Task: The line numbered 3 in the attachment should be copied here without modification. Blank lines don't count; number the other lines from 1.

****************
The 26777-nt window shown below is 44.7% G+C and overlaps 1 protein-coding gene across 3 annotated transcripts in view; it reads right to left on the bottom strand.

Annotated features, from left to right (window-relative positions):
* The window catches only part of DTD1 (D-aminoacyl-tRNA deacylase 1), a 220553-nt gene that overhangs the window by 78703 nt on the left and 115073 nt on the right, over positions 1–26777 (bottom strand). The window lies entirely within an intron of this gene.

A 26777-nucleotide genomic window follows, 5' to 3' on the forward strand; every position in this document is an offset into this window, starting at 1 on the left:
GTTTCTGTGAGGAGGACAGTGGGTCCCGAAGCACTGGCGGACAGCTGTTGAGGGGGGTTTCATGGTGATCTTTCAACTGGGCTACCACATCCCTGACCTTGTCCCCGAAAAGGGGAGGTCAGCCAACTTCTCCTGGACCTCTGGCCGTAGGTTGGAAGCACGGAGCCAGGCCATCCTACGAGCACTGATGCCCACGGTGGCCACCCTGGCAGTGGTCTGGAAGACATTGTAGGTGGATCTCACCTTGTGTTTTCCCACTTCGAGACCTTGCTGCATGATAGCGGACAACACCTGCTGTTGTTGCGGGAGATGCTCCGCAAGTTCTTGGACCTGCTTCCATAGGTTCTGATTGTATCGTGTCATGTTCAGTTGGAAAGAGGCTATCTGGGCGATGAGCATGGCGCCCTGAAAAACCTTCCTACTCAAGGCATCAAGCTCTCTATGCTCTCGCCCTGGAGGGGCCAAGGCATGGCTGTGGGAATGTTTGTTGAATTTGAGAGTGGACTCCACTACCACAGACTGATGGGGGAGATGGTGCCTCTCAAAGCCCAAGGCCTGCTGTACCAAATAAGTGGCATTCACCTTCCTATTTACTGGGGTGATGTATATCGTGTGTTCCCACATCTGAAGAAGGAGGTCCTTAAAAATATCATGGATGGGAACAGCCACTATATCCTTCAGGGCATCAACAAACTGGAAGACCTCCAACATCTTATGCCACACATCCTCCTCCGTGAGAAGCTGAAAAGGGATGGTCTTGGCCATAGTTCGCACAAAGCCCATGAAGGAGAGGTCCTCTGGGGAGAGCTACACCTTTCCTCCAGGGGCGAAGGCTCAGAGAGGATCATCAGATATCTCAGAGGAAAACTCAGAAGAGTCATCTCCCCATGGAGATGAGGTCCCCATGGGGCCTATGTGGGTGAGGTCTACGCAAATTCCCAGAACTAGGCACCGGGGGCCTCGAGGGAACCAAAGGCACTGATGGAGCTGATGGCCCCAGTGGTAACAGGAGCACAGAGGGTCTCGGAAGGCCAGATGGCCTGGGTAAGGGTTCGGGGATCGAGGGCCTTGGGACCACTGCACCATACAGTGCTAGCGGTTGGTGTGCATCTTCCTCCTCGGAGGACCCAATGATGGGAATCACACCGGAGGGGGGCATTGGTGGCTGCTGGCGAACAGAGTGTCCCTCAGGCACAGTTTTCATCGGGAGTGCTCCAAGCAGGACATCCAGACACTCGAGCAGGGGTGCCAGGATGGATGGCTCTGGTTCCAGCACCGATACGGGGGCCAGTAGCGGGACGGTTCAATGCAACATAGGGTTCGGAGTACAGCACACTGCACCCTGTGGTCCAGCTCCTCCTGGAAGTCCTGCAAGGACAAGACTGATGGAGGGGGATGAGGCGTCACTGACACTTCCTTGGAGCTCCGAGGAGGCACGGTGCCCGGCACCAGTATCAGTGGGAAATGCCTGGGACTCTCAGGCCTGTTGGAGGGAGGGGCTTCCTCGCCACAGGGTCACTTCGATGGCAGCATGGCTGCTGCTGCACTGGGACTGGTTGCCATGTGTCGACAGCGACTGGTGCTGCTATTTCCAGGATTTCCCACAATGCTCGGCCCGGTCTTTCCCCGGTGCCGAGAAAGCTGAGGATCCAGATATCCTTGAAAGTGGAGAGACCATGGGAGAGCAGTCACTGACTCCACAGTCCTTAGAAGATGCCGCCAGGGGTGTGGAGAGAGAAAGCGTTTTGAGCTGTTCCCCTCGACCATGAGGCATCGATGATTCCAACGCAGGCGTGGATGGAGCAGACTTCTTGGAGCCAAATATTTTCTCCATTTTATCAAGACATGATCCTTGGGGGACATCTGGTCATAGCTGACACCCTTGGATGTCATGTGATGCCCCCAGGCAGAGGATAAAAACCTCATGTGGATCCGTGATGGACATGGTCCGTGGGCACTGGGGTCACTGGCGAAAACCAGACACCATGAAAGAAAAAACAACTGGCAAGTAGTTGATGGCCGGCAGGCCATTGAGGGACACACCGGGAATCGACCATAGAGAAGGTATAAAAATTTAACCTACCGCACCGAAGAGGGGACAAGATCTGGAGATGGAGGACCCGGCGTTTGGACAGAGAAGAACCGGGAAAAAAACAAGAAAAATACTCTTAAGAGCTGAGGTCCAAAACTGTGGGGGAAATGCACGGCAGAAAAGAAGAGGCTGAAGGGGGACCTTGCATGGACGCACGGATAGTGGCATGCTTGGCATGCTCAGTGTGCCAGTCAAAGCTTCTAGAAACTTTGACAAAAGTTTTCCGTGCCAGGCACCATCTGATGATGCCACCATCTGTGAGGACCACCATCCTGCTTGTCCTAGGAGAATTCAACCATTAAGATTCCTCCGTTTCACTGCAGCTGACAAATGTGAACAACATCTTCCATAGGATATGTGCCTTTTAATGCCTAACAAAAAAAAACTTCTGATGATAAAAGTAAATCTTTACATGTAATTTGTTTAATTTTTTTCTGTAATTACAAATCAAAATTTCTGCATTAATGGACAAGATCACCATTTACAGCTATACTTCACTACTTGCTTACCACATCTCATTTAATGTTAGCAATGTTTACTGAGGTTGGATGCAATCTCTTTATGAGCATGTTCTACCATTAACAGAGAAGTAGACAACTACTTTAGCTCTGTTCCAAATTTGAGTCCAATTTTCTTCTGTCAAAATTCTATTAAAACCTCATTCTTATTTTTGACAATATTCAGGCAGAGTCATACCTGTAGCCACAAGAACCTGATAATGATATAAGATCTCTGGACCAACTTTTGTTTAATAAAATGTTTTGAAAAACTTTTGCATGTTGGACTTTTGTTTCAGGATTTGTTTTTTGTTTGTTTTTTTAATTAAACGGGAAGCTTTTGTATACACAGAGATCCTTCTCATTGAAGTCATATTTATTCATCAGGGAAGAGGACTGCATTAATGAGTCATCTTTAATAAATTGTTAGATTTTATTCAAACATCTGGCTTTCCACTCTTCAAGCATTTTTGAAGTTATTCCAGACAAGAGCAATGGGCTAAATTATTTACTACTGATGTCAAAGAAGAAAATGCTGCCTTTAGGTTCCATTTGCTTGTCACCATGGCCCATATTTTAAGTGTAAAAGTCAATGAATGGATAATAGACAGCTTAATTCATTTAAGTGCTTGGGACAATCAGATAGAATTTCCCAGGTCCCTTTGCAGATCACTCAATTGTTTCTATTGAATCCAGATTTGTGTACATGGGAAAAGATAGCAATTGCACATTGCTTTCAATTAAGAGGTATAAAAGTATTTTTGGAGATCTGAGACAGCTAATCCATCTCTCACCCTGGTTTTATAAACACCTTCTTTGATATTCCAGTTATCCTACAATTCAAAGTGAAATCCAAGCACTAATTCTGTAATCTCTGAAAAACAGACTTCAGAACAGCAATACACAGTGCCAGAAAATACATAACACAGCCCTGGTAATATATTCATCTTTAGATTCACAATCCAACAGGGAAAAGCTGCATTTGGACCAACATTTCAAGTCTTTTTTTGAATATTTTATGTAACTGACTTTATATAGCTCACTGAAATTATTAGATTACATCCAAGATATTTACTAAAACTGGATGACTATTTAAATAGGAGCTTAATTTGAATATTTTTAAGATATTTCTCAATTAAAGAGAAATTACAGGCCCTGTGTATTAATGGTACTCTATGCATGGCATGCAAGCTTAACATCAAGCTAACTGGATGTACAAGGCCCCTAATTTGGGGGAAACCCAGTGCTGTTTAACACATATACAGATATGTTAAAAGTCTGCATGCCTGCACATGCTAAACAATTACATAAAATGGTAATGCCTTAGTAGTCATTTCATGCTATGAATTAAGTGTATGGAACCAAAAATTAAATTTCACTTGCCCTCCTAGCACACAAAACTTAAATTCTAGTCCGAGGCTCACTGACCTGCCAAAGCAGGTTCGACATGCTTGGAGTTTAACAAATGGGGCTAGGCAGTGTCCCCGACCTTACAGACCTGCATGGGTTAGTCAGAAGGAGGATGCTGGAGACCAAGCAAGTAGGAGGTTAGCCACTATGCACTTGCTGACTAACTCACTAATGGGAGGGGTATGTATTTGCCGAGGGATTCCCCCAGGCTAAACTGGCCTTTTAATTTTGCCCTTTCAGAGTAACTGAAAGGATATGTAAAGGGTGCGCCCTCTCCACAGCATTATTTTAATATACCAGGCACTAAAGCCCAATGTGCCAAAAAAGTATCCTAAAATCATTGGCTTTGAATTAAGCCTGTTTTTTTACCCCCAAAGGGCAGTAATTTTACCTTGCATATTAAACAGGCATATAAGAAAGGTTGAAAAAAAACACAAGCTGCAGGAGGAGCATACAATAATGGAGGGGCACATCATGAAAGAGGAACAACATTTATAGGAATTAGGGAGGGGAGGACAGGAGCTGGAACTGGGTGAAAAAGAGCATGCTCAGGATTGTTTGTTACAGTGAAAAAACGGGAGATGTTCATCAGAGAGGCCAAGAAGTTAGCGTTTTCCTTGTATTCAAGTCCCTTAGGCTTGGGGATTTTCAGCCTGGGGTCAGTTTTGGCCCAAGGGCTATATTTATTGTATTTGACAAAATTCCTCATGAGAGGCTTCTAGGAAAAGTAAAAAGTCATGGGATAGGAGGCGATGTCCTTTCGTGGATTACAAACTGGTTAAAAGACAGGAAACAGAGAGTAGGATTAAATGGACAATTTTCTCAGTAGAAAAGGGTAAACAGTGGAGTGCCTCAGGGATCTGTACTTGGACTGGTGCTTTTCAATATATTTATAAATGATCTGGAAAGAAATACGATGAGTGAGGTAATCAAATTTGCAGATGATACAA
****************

* The window catches only part of DTD1 (D-aminoacyl-tRNA deacylase 1), a 220553-nt gene that overhangs the window by 78703 nt on the left and 115073 nt on the right, over positions 1–26777 (bottom strand). The window lies entirely within an intron of this gene.